- The Washington Times - Monday, January 8, 2007

If you are a political junkie still going through withdrawal after the recent elections, your fix has arrived.

“The Way to Win: Taking the White House in 2008,” by Mark Halperin and John F. Harris, is the ultimate inside-baseball, behind-the-scenes book. It is a well-crafted, though occasionally overwritten, effort to explain the elements of a successful presidential campaign.

The book is part history lesson and part how-to guide. Its authors assume their readers already have more than a passing knowledge of the subject matter. Think of it as an extended version of the Note, ABC News’ daily online political analysis. That the authors use that technique is not much of a surprise considering that one of them, Mr. Halperin, is ABC News’ political director and chief author of the Note. Mr. Harris is the top editor of the soon-to-be published Capitol Hill newspaper the Politico and a former political editor of The Washington Post.

They explain how to navigate the land mines that populate the road to the Oval Office, especially the 24-hour news cycle and the increased power of the online and cable media. The book lumps many of the influential media outlets, such as the Drudge Report and Fox News Channel, into the category the authors call “The Freak Show.”

Though the information would be helpful to any presidential wannabe, the authors seem to buy into the conventional wisdom that Sens. Hillary Rodham Clinton, New York Democrat, and John McCain, Arizona Republican, are the people to beat for the nomination of their respective parties.

Mr. Halperin and Mr. Harris have a chatty writing style and draw on access to some of the top politicians and strategists, including former President Clinton and Karl Rove. They were also given confidential strategy memoranda from previous campaigns.

As a result, the book sometimes reads like a business school case study as it examines the pros and cons of the techniques used by Mr. Clinton and Mr. Rove.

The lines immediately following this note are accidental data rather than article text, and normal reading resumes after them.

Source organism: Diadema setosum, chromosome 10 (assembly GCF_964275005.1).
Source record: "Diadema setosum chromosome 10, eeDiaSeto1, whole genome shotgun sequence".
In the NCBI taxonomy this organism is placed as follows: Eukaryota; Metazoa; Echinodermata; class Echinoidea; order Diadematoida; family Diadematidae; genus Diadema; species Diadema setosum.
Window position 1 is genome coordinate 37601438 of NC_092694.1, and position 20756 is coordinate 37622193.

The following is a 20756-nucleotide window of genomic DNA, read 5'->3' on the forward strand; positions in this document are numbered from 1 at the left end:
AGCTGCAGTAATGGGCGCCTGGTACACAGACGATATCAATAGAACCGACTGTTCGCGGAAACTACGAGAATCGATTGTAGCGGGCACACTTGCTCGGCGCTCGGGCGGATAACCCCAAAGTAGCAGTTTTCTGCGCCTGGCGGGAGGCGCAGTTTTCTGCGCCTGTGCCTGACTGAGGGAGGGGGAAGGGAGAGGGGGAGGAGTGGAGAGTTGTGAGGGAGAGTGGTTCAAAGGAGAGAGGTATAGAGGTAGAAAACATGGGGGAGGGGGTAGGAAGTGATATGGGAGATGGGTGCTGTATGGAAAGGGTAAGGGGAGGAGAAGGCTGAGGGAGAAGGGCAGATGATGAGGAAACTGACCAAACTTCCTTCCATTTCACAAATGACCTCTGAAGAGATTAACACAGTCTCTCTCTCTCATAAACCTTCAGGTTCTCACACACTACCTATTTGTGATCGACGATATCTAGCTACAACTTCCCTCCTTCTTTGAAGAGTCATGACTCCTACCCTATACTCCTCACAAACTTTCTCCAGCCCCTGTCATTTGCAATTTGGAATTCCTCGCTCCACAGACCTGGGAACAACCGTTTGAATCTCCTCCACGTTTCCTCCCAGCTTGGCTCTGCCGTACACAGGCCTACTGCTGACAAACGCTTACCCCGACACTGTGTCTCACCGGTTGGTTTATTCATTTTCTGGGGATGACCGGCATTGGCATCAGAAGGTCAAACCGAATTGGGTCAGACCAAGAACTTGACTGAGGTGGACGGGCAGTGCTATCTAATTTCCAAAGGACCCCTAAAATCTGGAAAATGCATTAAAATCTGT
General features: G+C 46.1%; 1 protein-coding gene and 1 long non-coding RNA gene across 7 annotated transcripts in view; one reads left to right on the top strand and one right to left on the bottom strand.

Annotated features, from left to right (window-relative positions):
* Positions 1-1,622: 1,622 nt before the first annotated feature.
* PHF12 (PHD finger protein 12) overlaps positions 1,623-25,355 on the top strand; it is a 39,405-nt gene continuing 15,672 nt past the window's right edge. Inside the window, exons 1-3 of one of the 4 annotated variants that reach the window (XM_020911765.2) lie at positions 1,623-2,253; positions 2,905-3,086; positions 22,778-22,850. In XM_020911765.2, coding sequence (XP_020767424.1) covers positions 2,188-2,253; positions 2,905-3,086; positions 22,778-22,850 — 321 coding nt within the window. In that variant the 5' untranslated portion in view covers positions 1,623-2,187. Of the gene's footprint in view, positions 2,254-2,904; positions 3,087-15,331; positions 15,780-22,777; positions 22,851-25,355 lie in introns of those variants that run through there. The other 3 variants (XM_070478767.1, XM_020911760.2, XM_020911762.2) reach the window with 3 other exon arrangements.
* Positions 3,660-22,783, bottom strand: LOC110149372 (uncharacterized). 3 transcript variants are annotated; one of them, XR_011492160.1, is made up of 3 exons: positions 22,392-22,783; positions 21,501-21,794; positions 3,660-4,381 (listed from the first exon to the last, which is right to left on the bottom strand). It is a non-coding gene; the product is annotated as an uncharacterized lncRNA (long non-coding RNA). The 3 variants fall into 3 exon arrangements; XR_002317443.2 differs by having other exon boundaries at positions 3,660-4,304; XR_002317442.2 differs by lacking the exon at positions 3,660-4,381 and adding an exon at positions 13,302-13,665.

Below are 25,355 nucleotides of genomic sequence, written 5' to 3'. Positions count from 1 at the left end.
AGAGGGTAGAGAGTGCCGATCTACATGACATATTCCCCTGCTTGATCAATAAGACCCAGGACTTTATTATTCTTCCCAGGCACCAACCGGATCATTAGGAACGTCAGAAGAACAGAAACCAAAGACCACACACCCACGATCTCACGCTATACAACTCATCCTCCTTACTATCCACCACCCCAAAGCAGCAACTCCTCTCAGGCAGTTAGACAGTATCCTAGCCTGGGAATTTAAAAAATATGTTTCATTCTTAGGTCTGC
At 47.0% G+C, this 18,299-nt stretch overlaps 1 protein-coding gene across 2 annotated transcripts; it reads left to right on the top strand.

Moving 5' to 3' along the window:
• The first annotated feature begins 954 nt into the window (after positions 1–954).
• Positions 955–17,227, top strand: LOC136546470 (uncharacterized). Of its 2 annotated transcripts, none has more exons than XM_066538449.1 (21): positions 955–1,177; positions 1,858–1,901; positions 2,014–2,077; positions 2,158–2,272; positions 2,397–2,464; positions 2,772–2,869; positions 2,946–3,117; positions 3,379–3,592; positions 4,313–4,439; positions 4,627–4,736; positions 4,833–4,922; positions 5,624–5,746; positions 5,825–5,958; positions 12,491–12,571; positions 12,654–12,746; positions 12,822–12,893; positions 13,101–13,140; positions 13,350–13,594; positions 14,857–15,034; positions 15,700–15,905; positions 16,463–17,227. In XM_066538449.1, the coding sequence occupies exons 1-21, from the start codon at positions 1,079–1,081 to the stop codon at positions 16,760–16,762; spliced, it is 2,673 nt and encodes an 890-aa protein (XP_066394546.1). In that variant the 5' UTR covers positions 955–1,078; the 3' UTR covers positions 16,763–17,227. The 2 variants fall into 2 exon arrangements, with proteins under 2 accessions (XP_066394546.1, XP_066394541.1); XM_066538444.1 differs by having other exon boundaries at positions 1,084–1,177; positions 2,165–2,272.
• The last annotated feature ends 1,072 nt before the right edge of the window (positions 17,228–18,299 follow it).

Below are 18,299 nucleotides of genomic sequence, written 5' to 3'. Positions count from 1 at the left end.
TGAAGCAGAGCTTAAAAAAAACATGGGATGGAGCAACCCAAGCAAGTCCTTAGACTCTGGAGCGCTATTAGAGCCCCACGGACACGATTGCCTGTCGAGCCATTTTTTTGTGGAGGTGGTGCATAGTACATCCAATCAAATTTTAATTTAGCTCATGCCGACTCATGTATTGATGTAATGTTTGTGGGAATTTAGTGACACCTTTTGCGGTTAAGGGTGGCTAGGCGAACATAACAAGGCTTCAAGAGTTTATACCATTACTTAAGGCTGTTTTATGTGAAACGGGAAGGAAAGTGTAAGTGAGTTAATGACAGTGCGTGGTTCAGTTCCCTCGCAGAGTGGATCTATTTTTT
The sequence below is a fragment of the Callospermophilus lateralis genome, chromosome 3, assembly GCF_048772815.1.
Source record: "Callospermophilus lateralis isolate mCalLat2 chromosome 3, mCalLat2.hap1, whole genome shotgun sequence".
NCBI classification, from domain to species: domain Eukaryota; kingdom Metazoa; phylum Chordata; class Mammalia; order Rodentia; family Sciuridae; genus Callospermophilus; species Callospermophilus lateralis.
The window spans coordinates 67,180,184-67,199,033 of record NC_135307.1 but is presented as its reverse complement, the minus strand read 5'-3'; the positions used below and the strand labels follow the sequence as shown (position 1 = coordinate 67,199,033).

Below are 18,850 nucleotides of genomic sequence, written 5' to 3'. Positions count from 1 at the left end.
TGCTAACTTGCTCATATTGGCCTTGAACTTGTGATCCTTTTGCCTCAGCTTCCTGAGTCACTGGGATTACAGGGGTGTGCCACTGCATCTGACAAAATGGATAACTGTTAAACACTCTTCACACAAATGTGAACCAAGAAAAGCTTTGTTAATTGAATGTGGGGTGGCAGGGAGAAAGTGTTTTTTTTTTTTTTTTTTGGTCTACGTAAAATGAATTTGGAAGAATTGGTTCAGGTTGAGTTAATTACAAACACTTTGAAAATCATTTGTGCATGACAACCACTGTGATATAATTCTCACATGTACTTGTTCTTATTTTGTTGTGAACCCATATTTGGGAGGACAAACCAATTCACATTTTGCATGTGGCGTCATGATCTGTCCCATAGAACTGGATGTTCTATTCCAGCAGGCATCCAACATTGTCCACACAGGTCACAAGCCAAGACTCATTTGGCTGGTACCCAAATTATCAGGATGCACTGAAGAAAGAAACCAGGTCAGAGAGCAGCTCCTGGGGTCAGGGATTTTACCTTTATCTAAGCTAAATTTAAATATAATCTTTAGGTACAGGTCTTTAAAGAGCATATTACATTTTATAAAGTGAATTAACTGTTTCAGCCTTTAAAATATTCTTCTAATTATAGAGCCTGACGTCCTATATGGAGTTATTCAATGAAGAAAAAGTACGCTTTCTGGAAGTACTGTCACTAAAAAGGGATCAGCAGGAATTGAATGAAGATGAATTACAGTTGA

The authors praise Mr. Clinton’s approach of taking centrist positions on many issues because it enabled him to win battles in the short term. The downside of that modus operandi is that it did not leave much of an ideological legacy that could help build the Democrats’ long-term health. Some of Mr. Clinton’s success was so much the result of his personal skills that when less able candidates, such as Al Gore and John Kerry, borrowed from his playbook, they failed.

Mr. Halperin and Mr. Harris contend that part of what makes the former president so successful is his mastery of the game of politics.

“Politics is often a game of odd bounces and close calls that are outside a candidate’s control. But his win was mostly the result of rational forces… He worked hard, showed self-confidence and developed an intelligent basis for his campaign. These trade secrets, to be sure, may sound a bit like Boy Scout mottoes for presidential candidates. But good intentions and good deeds can pay off — sometimes,” the authors write.

Mr. Rove’s strategy of taking strong ideological positions works, according to the Halperin/Harris analysis, because it rallies the base and draws clear fault lines between the parties. The approach, which has earned Mr. Rove the nickname “evil genius,” leaves little room for error and collapses if a significant portion of your core supporters is angry and if the other party does a better job at wooing centrist voters.

“Rove has been more tenacious and more intense than most political strategists. But he has advanced his goals, according to both admiring colleagues and bitter competitors, in much the same way as other political operatives. Rove deserves unique notice for one reason: He is an especially good political strategist. Even if one wants to believe that some of Rove’s tactics and motives have been evil, they are mostly irrelevant to the reasons he has been a winner,” the authors write.

They would have produced an even better book had they spent more time examining the impact of these campaign techniques on the ability of presidents to govern effectively. Mr. Clinton’s mishandling of the various scandals that beset his administration and President Bush’s missteps in handling the war in Iraq show the perils of running a government the same way you run a campaign.

On balance, “The Way to Win” is a worthwhile instruction manual and work of political analysis.

Claude R. Marxis a political columnist for the Eagle-Tribune in North Andover, Mass., and author of a chapter on media and politics in the forthcoming book “The Sixth-Year Itch.”

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